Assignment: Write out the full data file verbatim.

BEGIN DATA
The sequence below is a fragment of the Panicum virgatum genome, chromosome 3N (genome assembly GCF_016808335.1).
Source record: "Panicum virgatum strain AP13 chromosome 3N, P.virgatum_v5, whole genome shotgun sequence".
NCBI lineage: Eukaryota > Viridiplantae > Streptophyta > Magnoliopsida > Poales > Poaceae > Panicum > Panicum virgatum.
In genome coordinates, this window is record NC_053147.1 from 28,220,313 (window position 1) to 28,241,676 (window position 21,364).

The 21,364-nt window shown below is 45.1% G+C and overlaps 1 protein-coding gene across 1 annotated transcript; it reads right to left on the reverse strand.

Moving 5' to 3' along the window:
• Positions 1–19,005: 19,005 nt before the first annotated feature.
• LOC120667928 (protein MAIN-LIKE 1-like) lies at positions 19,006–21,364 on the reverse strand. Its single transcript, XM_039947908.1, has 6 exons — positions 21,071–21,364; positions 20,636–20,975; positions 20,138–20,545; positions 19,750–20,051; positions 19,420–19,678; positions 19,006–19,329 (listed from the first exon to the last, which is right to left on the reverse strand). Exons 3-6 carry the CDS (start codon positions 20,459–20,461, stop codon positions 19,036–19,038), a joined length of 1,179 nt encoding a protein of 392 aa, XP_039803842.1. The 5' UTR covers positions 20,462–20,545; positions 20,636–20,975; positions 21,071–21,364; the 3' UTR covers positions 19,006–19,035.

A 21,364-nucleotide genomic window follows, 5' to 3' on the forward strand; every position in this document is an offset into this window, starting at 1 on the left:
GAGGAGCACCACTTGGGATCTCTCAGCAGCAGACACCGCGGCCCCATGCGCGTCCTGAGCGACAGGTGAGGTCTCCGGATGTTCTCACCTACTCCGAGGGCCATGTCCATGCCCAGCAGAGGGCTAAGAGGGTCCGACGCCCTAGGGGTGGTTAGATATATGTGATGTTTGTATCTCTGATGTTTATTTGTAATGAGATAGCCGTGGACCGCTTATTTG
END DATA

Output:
The sequence below is a fragment of the Panicum virgatum genome, chromosome 3N (genome assembly GCF_016808335.1).
Source record: "Panicum virgatum strain AP13 chromosome 3N, P.virgatum_v5, whole genome shotgun sequence".
NCBI lineage: Eukaryota > Viridiplantae > Streptophyta > Magnoliopsida > Poales > Poaceae > Panicum > Panicum virgatum.
In genome coordinates, this window is record NC_053147.1 from 28,220,313 (window position 1) to 28,241,676 (window position 21,364).

The 21,364-nt window shown below is 45.1% G+C and overlaps 1 protein-coding gene across 1 annotated transcript; it reads right to left on the reverse strand.

Moving 5' to 3' along the window:
• Positions 1–19,005: 19,005 nt before the first annotated feature.
• LOC120667928 (protein MAIN-LIKE 1-like) lies at positions 19,006–21,364 on the reverse strand. Its single transcript, XM_039947908.1, has 6 exons — positions 21,071–21,364; positions 20,636–20,975; positions 20,138–20,545; positions 19,750–20,051; positions 19,420–19,678; positions 19,006–19,329 (listed from the first exon to the last, which is right to left on the reverse strand). Exons 3-6 carry the CDS (start codon positions 20,459–20,461, stop codon positions 19,036–19,038), a joined length of 1,179 nt encoding a protein of 392 aa, XP_039803842.1. The 5' UTR covers positions 20,462–20,545; positions 20,636–20,975; positions 21,071–21,364; the 3' UTR covers positions 19,006–19,035.

A 21,364-nucleotide genomic window follows, 5' to 3' on the forward strand; every position in this document is an offset into this window, starting at 1 on the left:
GAGGAGCACCACTTGGGATCTCTCAGCAGCAGACACCGCGGCCCCATGCGCGTCCTGAGCGACAGGTGAGGTCTCCGGATGTTCTCACCTACTCCGAGGGCCATGTCCATGCCCAGCAGAGGGCTAAGAGGGTCCGACGCCCTAGGGGTGGTTAGATATATGTGATGTTTGTATCTCTGATGTTTATTTGTAATGAGATAGCCGTGGACCGCTTATTTG